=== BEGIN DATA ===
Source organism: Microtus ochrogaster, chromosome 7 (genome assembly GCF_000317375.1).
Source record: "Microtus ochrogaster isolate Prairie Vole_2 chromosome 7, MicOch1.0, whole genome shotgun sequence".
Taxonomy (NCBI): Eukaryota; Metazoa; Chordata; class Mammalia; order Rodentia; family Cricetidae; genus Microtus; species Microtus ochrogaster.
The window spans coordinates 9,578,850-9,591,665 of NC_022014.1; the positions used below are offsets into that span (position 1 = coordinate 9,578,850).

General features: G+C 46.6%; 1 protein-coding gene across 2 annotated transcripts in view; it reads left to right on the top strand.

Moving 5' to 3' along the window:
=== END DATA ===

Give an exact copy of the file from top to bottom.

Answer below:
Source organism: Microtus ochrogaster, chromosome 7 (genome assembly GCF_000317375.1).
Source record: "Microtus ochrogaster isolate Prairie Vole_2 chromosome 7, MicOch1.0, whole genome shotgun sequence".
Taxonomy (NCBI): Eukaryota; Metazoa; Chordata; class Mammalia; order Rodentia; family Cricetidae; genus Microtus; species Microtus ochrogaster.
The window spans coordinates 9,578,850-9,591,665 of NC_022014.1; the positions used below are offsets into that span (position 1 = coordinate 9,578,850).

General features: G+C 46.6%; 1 protein-coding gene across 2 annotated transcripts in view; it reads left to right on the top strand.

Moving 5' to 3' along the window: